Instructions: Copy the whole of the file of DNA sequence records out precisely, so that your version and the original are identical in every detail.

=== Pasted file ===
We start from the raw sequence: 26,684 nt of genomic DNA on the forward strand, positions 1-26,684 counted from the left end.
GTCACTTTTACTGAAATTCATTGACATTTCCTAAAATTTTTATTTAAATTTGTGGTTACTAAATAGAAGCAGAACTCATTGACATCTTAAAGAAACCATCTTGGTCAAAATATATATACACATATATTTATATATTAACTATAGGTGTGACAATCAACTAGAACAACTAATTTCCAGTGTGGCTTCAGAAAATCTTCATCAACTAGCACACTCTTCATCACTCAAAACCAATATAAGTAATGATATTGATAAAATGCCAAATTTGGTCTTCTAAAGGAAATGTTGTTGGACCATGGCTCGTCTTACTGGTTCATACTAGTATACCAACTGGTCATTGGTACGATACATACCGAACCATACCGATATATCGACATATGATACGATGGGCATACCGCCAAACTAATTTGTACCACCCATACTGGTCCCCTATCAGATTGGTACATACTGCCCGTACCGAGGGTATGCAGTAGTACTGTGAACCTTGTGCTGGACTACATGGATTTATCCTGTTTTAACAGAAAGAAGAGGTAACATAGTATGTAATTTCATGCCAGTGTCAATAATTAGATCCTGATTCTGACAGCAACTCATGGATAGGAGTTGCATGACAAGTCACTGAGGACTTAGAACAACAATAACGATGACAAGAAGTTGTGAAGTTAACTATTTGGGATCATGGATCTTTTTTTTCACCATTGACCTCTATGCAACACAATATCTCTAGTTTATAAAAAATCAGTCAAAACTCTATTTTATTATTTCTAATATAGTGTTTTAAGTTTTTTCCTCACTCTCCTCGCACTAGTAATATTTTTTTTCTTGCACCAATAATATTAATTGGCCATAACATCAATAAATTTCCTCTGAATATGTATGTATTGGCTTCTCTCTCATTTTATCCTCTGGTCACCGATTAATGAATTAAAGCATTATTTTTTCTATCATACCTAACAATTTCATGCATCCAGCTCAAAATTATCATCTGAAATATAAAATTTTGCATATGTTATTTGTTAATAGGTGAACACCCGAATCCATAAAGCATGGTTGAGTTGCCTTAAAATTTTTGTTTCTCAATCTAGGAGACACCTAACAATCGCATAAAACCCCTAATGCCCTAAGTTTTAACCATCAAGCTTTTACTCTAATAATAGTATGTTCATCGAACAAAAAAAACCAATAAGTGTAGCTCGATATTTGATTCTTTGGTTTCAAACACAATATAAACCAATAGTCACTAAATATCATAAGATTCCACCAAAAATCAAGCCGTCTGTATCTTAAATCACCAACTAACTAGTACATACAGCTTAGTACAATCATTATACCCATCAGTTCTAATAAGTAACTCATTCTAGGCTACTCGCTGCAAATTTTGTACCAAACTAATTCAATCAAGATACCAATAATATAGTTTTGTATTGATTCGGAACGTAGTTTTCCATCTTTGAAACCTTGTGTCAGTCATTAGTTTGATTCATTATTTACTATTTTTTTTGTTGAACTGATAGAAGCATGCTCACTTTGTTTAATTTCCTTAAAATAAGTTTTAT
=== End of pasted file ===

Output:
We start from the raw sequence: 26,684 nt of genomic DNA on the forward strand, positions 1-26,684 counted from the left end.
GTCACTTTTACTGAAATTCATTGACATTTCCTAAAATTTTTATTTAAATTTGTGGTTACTAAATAGAAGCAGAACTCATTGACATCTTAAAGAAACCATCTTGGTCAAAATATATATACACATATATTTATATATTAACTATAGGTGTGACAATCAACTAGAACAACTAATTTCCAGTGTGGCTTCAGAAAATCTTCATCAACTAGCACACTCTTCATCACTCAAAACCAATATAAGTAATGATATTGATAAAATGCCAAATTTGGTCTTCTAAAGGAAATGTTGTTGGACCATGGCTCGTCTTACTGGTTCATACTAGTATACCAACTGGTCATTGGTACGATACATACCGAACCATACCGATATATCGACATATGATACGATGGGCATACCGCCAAACTAATTTGTACCACCCATACTGGTCCCCTATCAGATTGGTACATACTGCCCGTACCGAGGGTATGCAGTAGTACTGTGAACCTTGTGCTGGACTACATGGATTTATCCTGTTTTAACAGAAAGAAGAGGTAACATAGTATGTAATTTCATGCCAGTGTCAATAATTAGATCCTGATTCTGACAGCAACTCATGGATAGGAGTTGCATGACAAGTCACTGAGGACTTAGAACAACAATAACGATGACAAGAAGTTGTGAAGTTAACTATTTGGGATCATGGATCTTTTTTTTCACCATTGACCTCTATGCAACACAATATCTCTAGTTTATAAAAAATCAGTCAAAACTCTATTTTATTATTTCTAATATAGTGTTTTAAGTTTTTTCCTCACTCTCCTCGCACTAGTAATATTTTTTTTCTTGCACCAATAATATTAATTGGCCATAACATCAATAAATTTCCTCTGAATATGTATGTATTGGCTTCTCTCTCATTTTATCCTCTGGTCACCGATTAATGAATTAAAGCATTATTTTTTCTATCATACCTAACAATTTCATGCATCCAGCTCAAAATTATCATCTGAAATATAAAATTTTGCATATGTTATTTGTTAATAGGTGAACACCCGAATCCATAAAGCATGGTTGAGTTGCCTTAAAATTTTTGTTTCTCAATCTAGGAGACACCTAACAATCGCATAAAACCCCTAATGCCCTAAGTTTTAACCATCAAGCTTTTACTCTAATAATAGTATGTTCATCGAACAAAAAAAACCAATAAGTGTAGCTCGATATTTGATTCTTTGGTTTCAAACACAATATAAACCAATAGTCACTAAATATCATAAGATTCCACCAAAAATCAAGCCGTCTGTATCTTAAATCACCAACTAACTAGTACATACAGCTTAGTACAATCATTATACCCATCAGTTCTAATAAGTAACTCATTCTAGGCTACTCGCTGCAAATTTTGTACCAAACTAATTCAATCAAGATACCAATAATATAGTTTTGTATTGATTCGGAACGTAGTTTTCCATCTTTGAAACCTTGTGTCAGTCATTAGTTTGATTCATTATTTACTATTTTTTTTGTTGAACTGATAGAAGCATGCTCACTTTGTTTAATTTCCTTAAAATAAGTTTTAT